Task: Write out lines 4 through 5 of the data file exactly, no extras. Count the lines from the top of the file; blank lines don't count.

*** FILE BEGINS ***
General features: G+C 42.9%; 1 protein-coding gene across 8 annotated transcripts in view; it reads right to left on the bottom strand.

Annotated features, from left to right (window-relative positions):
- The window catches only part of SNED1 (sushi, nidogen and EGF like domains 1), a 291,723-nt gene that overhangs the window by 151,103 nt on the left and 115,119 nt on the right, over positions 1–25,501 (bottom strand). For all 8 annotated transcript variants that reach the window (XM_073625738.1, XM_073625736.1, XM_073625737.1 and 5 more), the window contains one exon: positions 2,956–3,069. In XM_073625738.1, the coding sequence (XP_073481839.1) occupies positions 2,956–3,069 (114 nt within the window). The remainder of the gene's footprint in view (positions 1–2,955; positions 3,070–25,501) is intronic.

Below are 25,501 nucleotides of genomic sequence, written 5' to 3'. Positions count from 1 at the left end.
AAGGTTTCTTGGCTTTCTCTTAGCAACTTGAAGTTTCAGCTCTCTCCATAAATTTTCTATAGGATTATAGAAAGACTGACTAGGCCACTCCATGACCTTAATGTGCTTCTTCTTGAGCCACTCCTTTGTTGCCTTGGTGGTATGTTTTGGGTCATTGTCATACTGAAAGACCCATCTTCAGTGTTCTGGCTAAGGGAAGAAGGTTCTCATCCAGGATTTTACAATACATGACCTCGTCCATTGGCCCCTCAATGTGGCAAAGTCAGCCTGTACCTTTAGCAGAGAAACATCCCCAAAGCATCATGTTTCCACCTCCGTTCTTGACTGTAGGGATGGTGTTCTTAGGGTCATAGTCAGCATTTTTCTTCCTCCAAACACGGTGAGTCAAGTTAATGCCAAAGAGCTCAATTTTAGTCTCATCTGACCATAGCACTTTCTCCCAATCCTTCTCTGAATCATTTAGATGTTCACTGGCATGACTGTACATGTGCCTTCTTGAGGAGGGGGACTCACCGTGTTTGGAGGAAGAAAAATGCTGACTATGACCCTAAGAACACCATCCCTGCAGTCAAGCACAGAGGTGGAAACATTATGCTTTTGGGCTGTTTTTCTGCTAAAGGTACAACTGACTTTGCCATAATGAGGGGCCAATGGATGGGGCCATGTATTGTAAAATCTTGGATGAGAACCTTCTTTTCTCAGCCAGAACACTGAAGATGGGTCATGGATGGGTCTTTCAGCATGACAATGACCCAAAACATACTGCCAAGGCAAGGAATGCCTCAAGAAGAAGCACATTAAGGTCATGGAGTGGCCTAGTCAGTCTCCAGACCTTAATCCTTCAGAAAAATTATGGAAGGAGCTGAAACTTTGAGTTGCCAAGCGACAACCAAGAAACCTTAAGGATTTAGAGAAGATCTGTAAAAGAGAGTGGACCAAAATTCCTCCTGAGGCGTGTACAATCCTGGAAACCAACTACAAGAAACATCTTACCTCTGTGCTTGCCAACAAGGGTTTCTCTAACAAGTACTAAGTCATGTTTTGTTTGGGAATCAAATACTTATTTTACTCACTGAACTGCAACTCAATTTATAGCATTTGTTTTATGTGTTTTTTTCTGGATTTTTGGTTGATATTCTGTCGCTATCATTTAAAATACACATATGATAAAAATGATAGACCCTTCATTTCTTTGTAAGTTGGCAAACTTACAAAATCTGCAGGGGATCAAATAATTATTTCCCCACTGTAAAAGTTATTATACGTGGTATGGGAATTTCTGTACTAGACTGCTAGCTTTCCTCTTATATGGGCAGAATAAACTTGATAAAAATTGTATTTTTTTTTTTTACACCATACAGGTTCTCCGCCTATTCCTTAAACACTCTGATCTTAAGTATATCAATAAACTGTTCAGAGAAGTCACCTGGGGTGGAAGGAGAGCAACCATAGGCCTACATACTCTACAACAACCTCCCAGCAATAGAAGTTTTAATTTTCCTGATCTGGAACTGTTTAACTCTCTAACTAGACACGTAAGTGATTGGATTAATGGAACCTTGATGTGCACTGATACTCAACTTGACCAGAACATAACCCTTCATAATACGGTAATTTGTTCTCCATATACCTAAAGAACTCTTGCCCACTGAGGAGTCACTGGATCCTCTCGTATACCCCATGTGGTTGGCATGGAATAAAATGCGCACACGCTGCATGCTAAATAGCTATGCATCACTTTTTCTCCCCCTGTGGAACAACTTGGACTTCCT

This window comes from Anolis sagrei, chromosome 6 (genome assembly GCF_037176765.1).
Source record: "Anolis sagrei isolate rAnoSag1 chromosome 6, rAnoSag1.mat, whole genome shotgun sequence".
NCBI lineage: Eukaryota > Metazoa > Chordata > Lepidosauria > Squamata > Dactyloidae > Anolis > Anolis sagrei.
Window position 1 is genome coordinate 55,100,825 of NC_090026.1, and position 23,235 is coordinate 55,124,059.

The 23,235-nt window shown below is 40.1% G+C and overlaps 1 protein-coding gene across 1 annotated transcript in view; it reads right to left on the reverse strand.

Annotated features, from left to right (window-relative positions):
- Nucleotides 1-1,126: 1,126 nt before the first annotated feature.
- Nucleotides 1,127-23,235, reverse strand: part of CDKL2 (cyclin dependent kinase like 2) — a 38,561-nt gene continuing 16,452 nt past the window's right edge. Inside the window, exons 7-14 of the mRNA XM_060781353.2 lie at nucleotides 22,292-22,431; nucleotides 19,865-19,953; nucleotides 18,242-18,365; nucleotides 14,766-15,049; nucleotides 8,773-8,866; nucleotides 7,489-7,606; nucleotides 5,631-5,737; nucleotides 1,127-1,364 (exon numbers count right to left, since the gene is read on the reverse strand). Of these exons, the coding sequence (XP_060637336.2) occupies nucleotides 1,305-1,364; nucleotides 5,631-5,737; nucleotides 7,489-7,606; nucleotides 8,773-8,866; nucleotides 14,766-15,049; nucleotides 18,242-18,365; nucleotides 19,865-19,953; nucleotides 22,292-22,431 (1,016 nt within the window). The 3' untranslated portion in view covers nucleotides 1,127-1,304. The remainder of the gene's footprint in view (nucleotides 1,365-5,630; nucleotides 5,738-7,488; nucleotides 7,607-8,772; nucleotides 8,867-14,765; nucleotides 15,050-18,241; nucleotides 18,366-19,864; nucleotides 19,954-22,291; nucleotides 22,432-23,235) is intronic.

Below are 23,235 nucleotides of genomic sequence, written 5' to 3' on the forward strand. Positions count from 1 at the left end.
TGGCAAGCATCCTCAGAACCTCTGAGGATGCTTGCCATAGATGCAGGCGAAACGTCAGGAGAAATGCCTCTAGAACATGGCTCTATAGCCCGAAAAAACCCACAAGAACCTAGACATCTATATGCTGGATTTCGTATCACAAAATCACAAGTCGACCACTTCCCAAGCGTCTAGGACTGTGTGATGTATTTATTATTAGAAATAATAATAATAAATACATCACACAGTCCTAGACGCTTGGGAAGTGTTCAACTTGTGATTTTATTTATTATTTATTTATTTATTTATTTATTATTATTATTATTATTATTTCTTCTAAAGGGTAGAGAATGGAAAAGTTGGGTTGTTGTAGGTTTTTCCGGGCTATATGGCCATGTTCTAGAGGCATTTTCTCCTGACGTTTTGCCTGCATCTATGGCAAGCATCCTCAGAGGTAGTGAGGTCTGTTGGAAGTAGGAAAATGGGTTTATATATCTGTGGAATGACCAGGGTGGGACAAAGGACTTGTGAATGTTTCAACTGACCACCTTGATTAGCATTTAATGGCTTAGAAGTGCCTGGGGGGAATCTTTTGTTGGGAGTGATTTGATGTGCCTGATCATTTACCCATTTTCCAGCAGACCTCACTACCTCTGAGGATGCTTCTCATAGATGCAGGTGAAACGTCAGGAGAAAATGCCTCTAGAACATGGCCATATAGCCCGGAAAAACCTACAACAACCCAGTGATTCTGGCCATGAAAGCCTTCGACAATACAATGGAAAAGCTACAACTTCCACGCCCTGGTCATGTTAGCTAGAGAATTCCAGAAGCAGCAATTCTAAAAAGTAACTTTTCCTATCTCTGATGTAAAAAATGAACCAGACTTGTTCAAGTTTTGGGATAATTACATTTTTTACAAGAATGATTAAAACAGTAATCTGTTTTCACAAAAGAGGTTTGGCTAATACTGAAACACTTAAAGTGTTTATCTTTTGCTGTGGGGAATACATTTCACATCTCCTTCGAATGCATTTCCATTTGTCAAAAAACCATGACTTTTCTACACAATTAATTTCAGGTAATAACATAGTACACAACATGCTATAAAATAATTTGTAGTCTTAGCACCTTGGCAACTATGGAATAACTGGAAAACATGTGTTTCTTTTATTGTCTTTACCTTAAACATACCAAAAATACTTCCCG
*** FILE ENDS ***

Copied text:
Below are 25,501 nucleotides of genomic sequence, written 5' to 3'. Positions count from 1 at the left end.
AAGGTTTCTTGGCTTTCTCTTAGCAACTTGAAGTTTCAGCTCTCTCCATAAATTTTCTATAGGATTATAGAAAGACTGACTAGGCCACTCCATGACCTTAATGTGCTTCTTCTTGAGCCACTCCTTTGTTGCCTTGGTGGTATGTTTTGGGTCATTGTCATACTGAAAGACCCATCTTCAGTGTTCTGGCTAAGGGAAGAAGGTTCTCATCCAGGATTTTACAATACATGACCTCGTCCATTGGCCCCTCAATGTGGCAAAGTCAGCCTGTACCTTTAGCAGAGAAACATCCCCAAAGCATCATGTTTCCACCTCCGTTCTTGACTGTAGGGATGGTGTTCTTAGGGTCATAGTCAGCATTTTTCTTCCTCCAAACACGGTGAGTCAAGTTAATGCCAAAGAGCTCAATTTTAGTCTCATCTGACCATAGCACTTTCTCCCAATCCTTCTCTGAATCATTTAGATGTTCACTGGCATGACTGTACATGTGCCTTCTTGAGGAGGGGGACTCACCGTGTTTGGAGGAAGAAAAATGCTGACTATGACCCTAAGAACACCATCCCTGCAGTCAAGCACAGAGGTGGAAACATTATGCTTTTGGGCTGTTTTTCTGCTAAAGGTACAACTGACTTTGCCATAATGAGGGGCCAATGGATGGGGCCATGTATTGTAAAATCTTGGATGAGAACCTTCTTTTCTCAGCCAGAACACTGAAGATGGGTCATGGATGGGTCTTTCAGCATGACAATGACCCAAAACATACTGCCAAGGCAAGGAATGCCTCAAGAAGAAGCACATTAAGGTCATGGAGTGGCCTAGTCAGTCTCCAGACCTTAATCCTTCAGAAAAATTATGGAAGGAGCTGAAACTTTGAGTTGCCAAGCGACAACCAAGAAACCTTAAGGATTTAGAGAAGATCTGTAAAAGAGAGTGGACCAAAATTCCTCCTGAGGCGTGTACAATCCTGGAAACCAACTACAAGAAACATCTTACCTCTGTGCTTGCCAACAAGGGTTTCTCTAACAAGTACTAAGTCATGTTTTGTTTGGGAATCAAATACTTATTTTACTCACTGAACTGCAACTCAATTTATAGCATTTGTTTTATGTGTTTTTTTCTGGATTTTTGGTTGATATTCTGTCGCTATCATTTAAAATACACATATGATAAAAATGATAGACCCTTCATTTCTTTGTAAGTTGGCAAACTTACAAAATCTGCAGGGGATCAAATAATTATTTCCCCACTGTAAAAGTTATTATACGTGGTATGGGAATTTCTGTACTAGACTGCTAGCTTTCCTCTTATATGGGCAGAATAAACTTGATAAAAATTGTATTTTTTTTTTTTACACCATACAGGTTCTCCGCCTATTCCTTAAACACTCTGATCTTAAGTATATCAATAAACTGTTCAGAGAAGTCACCTGGGGTGGAAGGAGAGCAACCATAGGCCTACATACTCTACAACAACCTCCCAGCAATAGAAGTTTTAATTTTCCTGATCTGGAACTGTTTAACTCTCTAACTAGACACGTAAGTGATTGGATTAATGGAACCTTGATGTGCACTGATACTCAACTTGACCAGAACATAACCCTTCATAATACGGTAATTTGTTCTCCATATACCTAAAGAACTCTTGCCCACTGAGGAGTCACTGGATCCTCTCGTATACCCCATGTGGTTGGCATGGAATAAAATGCGCACACGCTGCATGCTAAATAGCTATGCATCACTTTTTCTCCCCCTGTGGAACAACTTGGACTTCCT